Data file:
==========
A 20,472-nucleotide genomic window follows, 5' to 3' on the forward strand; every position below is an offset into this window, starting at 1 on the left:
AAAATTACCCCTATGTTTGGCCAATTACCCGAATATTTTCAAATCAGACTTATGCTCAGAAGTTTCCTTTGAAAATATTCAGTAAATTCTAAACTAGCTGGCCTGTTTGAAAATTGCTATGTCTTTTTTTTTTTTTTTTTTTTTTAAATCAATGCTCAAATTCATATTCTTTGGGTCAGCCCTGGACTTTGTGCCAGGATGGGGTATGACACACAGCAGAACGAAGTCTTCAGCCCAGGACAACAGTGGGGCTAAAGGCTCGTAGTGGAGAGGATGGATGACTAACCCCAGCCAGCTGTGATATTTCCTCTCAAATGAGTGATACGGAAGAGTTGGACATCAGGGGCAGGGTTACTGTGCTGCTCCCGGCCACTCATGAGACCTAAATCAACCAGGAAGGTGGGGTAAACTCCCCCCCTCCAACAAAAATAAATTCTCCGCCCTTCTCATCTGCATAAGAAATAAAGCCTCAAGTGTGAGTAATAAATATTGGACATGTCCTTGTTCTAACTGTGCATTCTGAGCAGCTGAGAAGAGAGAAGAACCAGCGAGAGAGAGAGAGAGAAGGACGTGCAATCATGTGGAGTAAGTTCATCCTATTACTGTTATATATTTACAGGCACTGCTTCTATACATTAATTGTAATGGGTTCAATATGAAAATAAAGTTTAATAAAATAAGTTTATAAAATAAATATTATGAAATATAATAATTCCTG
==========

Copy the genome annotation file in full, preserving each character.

A 20,472-nucleotide genomic window follows, 5' to 3' on the forward strand; every position below is an offset into this window, starting at 1 on the left:
AAAATTACCCCTATGTTTGGCCAATTACCCGAATATTTTCAAATCAGACTTATGCTCAGAAGTTTCCTTTGAAAATATTCAGTAAATTCTAAACTAGCTGGCCTGTTTGAAAATTGCTATGTCTTTTTTTTTTTTTTTTTTTTTTAAATCAATGCTCAAATTCATATTCTTTGGGTCAGCCCTGGACTTTGTGCCAGGATGGGGTATGACACACAGCAGAACGAAGTCTTCAGCCCAGGACAACAGTGGGGCTAAAGGCTCGTAGTGGAGAGGATGGATGACTAACCCCAGCCAGCTGTGATATTTCCTCTCAAATGAGTGATACGGAAGAGTTGGACATCAGGGGCAGGGTTACTGTGCTGCTCCCGGCCACTCATGAGACCTAAATCAACCAGGAAGGTGGGGTAAACTCCCCCCCTCCAACAAAAATAAATTCTCCGCCCTTCTCATCTGCATAAGAAATAAAGCCTCAAGTGTGAGTAATAAATATTGGACATGTCCTTGTTCTAACTGTGCATTCTGAGCAGCTGAGAAGAGAGAAGAACCAGCGAGAGAGAGAGAGAGAAGGACGTGCAATCATGTGGAGTAAGTTCATCCTATTACTGTTATATATTTACAGGCACTGCTTCTATACATTAATTGTAATGGGTTCAATATGAAAATAAAGTTTAATAAAATAAGTTTATAAAATAAATATTATGAAATATAATAATTCCTG